In the previous article addressing this topic we discussed the fact that appropriate utilization of paralegals will improve the quality of services provided by a law firm. In this issue, we’ll take a look at hiring and retaining paralegals.
In recent years, it has become common for employers of legal professionals to look beyond the candidate’s legal education and experience and consider the entire background of the applicant. It is not uncommon for a paralegal to have had a career in a different, perhaps unrelated, field before returning to school to earn a degree or certificate in paralegal studies. Many paralegals bring a depth and richness to the workplace due to prior career and educational experiences outside of the legal profession. For example, before pursuing their careers as paralegals, the authors worked as a high school teacher and advertising administrative assistant and in property management.
In order to assure profitability and satisfaction for the firm the paralegal should be qualified through work and education, appropriately trained as a paralegal. Consideration must also be given to seeking an employee who will be a match for the lawyers with whom he or she will be working as well as possessing a desire and ability to work in the areas of law practiced by the firm.
The firm should develop a clear formula of revenue projections and billable hours. Similar to new associate attorneys, less experienced paralegals may have a high number of billable hours because nearly all of their time is spent performing paralegal tasks at a lower realization rate. A more seasoned paralegal may contribute to the firm by taking on administrative and management responsibilities but will also be billed out at a higher rate and commensurately higher realization rate. Experienced paralegals often provide additional benefits to the firm by training and mentoring staff, participating in marketing strategies, and serving on firm committees. Offering such opportunities to experienced paralegals may serve to provide interesting challenges and higher job satisfaction resulting in greater retention and less turnover.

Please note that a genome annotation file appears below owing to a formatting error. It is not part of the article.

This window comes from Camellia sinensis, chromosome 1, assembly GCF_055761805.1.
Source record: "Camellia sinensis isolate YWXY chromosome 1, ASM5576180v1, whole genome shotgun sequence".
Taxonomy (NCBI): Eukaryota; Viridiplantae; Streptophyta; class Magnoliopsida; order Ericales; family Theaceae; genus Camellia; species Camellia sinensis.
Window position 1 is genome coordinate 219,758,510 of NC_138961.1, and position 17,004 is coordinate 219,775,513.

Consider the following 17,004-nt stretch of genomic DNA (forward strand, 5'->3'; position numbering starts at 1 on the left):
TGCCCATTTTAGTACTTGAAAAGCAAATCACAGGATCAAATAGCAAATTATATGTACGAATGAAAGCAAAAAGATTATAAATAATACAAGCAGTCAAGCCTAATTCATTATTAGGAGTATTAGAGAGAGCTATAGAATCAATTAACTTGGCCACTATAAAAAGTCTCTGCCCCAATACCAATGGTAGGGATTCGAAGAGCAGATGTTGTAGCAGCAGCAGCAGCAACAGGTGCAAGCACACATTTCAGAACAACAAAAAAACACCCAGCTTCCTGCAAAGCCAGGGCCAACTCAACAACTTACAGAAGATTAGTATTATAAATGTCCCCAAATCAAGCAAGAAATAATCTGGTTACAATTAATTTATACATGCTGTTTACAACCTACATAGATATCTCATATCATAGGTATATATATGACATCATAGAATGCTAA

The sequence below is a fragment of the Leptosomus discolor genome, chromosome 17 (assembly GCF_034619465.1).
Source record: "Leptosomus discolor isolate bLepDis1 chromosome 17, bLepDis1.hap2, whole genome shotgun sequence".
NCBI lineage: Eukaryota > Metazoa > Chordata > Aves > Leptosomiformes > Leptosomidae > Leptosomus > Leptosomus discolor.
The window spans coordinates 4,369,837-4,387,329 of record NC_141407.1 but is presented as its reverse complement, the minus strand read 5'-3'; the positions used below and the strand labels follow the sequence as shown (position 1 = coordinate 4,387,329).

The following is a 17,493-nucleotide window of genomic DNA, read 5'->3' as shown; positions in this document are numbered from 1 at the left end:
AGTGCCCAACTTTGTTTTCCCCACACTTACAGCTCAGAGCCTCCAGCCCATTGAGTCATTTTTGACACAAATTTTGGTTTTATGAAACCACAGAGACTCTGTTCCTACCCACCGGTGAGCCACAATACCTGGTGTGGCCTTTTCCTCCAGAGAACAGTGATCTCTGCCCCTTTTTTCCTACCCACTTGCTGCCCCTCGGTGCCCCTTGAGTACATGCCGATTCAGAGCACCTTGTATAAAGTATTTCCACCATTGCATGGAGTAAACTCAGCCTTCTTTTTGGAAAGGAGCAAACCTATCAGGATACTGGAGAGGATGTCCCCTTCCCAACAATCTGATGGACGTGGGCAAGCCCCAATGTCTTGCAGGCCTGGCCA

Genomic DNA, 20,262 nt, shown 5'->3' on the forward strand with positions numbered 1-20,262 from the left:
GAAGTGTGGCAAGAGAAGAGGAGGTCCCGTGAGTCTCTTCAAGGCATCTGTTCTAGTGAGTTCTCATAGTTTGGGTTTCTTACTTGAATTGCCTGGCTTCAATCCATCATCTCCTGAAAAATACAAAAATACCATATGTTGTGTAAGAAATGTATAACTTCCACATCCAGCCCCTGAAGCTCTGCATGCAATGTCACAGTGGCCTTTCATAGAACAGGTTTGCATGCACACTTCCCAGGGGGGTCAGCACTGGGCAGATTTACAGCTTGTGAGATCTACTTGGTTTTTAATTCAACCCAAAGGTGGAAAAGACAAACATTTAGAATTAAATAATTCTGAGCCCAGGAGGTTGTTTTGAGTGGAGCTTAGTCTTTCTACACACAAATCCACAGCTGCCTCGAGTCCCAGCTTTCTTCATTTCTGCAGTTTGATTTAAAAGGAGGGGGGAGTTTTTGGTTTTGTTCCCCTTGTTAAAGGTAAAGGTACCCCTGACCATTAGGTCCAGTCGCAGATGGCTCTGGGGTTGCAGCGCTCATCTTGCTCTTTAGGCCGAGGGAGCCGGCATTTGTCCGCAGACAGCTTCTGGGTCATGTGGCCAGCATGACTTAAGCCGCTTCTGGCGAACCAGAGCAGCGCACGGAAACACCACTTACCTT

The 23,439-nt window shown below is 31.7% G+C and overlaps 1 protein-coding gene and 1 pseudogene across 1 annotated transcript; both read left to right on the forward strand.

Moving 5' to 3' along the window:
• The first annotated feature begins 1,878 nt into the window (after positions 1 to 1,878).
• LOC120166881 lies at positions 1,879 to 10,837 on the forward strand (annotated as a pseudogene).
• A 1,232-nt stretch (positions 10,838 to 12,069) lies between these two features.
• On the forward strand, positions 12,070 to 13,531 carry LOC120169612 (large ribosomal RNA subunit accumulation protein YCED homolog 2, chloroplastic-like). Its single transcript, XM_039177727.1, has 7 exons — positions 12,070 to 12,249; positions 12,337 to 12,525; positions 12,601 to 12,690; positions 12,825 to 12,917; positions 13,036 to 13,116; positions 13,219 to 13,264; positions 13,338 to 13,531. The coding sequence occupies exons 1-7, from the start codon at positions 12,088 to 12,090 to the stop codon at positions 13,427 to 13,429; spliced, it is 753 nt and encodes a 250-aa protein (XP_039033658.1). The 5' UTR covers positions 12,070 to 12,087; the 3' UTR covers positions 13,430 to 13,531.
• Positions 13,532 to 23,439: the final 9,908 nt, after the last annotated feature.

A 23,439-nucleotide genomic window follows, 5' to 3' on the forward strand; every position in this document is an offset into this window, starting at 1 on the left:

The primary sources for hiring qualified paralegals In San Luis Obispo County are through recognized paralegal programs, professional associations and by word of mouth. Most graduates of the Cuesta Community College paralegal studies program do not have extensive law office experience but they have the benefit of enthusiasm and up to date legal training. The Central Coast Paralegal Association publishes a monthly newsletter and will gladly run help wanted inquiries. Generally, a firm can contact any paralegal who is active in the local legal community and he or she will “put the word out” about an opening.
By treating paralegals as the professionals they are, providing opportunities for continuing legal education and career growth within the firm, providing fair compensation and recognition, paralegals will become an integral part of the firm’s ability to provide high quality legal services to its clients. Paralegals who are fortunate enough to enjoy such a work environment will work hard to further the firm’s mission and success in the community. A mutually beneficial relationship if ever there was one!
Ellen Sheffer Leslie Donahue